There is plenty I'm still digesting and plenty I'm still not sure of, both technically and in terms of what I want for myself, my career, my life. But I'll leave that for another day. Cheers.

On Inaction
posted on 2013-03-04 16:28:00

Seeing Value

I've been experiencing the Dunning-Kruger effect a lot lately. At least, I've been feeling like a fraud. And while I could list reasons I'm not a great programmer, asking why I felt like a fraud has led me to something more interesting. I don't think I've worked at a company where I knew "where the money is coming from". What does that mean exactly?

  • I haven't worked for a company whose revenue comes from a product I use or want to use.
  • I haven't worked for a company in an "obvious" growth market.
  • The software I write generates revenue indirectly through customers I never interact with.

All of this creates a surprising problem for me: The value I add is opaque from my perspective. I take it on the word of my superiors and peers that any value is present. This makes it essential that I trust and enjoy working with those people.

The Mythical Customer

It might not be immediately apparent why this is a problem. Find a company with decent people and culture and you don't need to be directly connected to the product or customers. Just churn out code and have fun. Advertisers will foot the bill. While it's true that you can sustain a business this way it certainly isn't ideal. The issue comes from just how decoupled the product becomes from the revenue. When it's time to grow revenue, you have to do it by attracting more eyeballs. Here's how that works:

  1. A Product Manager decides on new features or a UI overhaul to increase site traffic.
  2. Programmers implement those features with small tweaks and adjustments.
  3. The changes are released and traffic is measured for an increase. A good shop will use A/B testing to try and at least ground these decisions in data.
  4. Improved numbers are sent to advertisers to garner more customers and/or revenue.

But Product Managers are not users. Programmers are not users. Advertisers are not users. Sure, we use the product some to verify the code works during testing but we're not invested in it. A/B testing is not the same as user input. There is also no requirement that you correlate traffic with actual perceived value. Many companies just read traffic AS perceived value. Frankly, that's bullshit. Our loyalty is necessarily to the advertisers. They pay us...but the users are the real customers. The product just happens to be paid for by collecting data about how they use it.

So What?

Thus far, none of this should surprise anyone who has worked in the tech industry. Hell, this shouldn't surprise anyone with a Facebook account. It points however to a serious cultural problem in many tech companies: not letting (or demanding) your technical experts be, well, technical experts. A friend of mine calls this "{} for $". Many people rant about this as "Taylorism in software". It cannot be overstated that no programming paradigm nor software engineering methodology will eliminate the need to connect engineers to the product. Similarly, letting the engineers take the reigns is not anathema to good product design or improved value to the business. And this is not new. Quoth Don Eastwood in a 1972 Status Report on MIT's Incompatible Timesharing System:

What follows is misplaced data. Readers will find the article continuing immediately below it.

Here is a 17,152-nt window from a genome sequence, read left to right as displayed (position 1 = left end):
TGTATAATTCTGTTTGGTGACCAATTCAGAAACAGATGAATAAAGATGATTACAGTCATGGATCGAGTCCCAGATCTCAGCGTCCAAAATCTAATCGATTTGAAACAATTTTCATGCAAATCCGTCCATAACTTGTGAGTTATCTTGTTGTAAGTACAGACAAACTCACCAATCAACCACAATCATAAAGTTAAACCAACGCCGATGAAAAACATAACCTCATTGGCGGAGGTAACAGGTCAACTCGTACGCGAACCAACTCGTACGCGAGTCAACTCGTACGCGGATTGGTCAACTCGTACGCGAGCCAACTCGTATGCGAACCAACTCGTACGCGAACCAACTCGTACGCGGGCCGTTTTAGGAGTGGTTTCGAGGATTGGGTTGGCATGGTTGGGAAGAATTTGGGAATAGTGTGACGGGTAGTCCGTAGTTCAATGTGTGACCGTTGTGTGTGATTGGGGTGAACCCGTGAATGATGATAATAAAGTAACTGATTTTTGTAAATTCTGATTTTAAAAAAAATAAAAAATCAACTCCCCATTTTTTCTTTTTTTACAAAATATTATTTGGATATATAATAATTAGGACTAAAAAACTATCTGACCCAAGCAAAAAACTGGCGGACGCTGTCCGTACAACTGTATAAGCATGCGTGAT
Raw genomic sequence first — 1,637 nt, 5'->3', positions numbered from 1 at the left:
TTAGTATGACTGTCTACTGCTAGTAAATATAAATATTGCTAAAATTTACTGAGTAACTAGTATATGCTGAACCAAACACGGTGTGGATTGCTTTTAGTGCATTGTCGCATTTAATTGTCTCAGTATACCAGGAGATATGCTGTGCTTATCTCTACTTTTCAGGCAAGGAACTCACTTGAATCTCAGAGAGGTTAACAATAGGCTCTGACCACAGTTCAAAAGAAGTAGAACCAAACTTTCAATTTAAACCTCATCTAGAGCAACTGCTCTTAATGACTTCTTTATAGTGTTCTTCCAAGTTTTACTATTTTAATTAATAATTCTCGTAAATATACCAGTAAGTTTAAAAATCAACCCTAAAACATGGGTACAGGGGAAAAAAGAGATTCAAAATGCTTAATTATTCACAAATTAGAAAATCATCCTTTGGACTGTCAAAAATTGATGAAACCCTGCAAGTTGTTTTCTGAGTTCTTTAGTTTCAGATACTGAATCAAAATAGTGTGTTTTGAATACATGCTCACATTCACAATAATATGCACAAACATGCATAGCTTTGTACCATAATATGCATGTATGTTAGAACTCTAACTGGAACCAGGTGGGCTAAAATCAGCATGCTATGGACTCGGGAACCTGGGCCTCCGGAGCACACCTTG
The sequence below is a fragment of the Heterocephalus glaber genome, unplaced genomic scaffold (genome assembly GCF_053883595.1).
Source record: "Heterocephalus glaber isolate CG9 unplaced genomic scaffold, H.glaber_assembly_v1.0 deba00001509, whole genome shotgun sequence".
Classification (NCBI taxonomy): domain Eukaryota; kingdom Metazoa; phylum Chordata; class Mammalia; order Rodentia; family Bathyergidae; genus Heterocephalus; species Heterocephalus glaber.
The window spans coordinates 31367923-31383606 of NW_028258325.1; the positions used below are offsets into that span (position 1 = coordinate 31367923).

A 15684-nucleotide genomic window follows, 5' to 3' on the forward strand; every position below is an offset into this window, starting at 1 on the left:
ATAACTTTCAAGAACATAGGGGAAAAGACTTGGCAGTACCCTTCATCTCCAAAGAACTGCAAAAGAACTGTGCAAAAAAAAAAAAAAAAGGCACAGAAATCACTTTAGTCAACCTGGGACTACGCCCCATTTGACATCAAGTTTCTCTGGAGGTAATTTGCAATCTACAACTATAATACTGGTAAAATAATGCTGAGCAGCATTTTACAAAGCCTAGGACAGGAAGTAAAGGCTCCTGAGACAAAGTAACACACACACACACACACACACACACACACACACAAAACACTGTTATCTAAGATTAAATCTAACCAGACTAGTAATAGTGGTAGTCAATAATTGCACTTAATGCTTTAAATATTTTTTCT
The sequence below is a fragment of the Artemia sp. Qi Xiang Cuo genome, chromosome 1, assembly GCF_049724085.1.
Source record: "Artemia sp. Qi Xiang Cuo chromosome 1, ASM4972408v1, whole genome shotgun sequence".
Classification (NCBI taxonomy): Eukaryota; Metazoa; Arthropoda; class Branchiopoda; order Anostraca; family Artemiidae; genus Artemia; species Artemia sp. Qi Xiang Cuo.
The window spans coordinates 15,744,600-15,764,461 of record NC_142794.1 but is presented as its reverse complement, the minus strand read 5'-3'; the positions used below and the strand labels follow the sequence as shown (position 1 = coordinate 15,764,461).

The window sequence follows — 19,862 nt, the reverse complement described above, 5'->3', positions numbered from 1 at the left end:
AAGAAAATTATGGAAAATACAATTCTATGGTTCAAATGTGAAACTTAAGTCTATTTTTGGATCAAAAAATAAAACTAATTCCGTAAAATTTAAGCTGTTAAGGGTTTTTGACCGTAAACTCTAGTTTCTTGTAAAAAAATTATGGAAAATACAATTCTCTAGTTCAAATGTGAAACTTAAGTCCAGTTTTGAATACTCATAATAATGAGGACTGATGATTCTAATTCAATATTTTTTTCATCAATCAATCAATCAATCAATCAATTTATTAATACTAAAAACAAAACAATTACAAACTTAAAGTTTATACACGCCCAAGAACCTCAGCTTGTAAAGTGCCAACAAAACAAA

"In general, the ITS system can be said to have been designer implemented and user designed. The problem of unrealistic software design is greatly diminished when the designer is the implementor. The implementor's ease in programming and pride in the result is increased when he, in an essential sense, is the designer. Features are less likely to turn out to be of low utility if users are their designers and they are less likely to be difficult to use if their designers are their users."

Earlier in the report, Eastwood says, The system has been incrementally developed almost continuously since its inception. Hello, agile kids. I'll say it again. Any company pretending that software engineering methodology or a given technology replaces the need to connect engineers with what they're building deserves to be skewered. The reason knowing "where the money is coming from" is so essential is that software is different than any other product in history. Because the design in a fundamental sense is the product. If you don't know what I'm talking about, I'd encourage you to watch Glenn Vanderburg's talk from RailsConf 2011. If your engineers don't understand the reason for what they're building, then the product can at best accidentally support the business. If you think you or your company can just scrape by for your whole career without getting eaten, I'd encourage you to reevaluate that assumption.

Finding Alternatives

One big reason most companies are hierarchies more concerned with maintaining market position than creating value is the inherent risk. Real growth comes from bets and empowering people to change what's needed to find "a better way" or "The Right Thing"...and that's terrifying. Few individuals or institutions have the guts, bravery, and stamina for continuous reinvention. It's exhausting. Not to mention that it puts the focus squarely on a company's employees. It seems our best chance at winning big comes from those kinds of risks though. Github and Valve's experiments in distributed management are a brilliant step in this direction.

In the Interim

A lot of what has had me feeling like a fraud is remembering how much I have to learn. Learning is a kind of reinvention itself though and one of the reasons I've loved computers since the beginning. So I'll keep learning and next time I'm in a programming interview, I look forward to asking the other hackers, Do you know where the money is coming from?